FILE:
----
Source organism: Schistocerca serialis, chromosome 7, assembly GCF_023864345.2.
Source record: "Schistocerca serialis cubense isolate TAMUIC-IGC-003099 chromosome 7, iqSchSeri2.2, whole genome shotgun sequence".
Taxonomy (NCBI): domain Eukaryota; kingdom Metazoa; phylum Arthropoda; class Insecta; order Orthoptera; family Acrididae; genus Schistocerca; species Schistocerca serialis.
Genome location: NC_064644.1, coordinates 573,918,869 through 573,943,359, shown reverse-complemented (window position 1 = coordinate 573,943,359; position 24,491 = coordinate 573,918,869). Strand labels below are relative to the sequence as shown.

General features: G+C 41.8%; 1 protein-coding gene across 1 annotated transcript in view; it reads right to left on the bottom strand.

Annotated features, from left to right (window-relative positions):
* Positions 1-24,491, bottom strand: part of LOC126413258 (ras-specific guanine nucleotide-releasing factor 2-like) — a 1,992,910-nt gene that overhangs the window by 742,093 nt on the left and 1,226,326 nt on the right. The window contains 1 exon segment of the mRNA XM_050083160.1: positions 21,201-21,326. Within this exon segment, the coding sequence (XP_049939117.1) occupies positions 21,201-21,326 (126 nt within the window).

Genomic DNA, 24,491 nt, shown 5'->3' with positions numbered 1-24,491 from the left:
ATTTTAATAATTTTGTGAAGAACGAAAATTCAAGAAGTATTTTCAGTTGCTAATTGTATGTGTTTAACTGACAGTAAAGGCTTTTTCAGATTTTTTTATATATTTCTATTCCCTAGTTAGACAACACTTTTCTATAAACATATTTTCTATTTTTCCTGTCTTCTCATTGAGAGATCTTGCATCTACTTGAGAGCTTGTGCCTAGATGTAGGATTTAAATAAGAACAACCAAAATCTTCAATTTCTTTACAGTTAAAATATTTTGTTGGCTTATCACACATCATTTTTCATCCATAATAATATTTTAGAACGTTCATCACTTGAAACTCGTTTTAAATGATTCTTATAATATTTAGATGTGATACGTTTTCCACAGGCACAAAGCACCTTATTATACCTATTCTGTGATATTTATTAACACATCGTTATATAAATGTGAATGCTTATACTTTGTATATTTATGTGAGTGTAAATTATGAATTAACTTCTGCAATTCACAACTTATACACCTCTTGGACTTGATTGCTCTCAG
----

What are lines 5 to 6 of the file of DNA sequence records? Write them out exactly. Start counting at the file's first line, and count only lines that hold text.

General features: G+C 41.8%; 1 protein-coding gene across 1 annotated transcript in view; it reads right to left on the bottom strand.

Annotated features, from left to right (window-relative positions):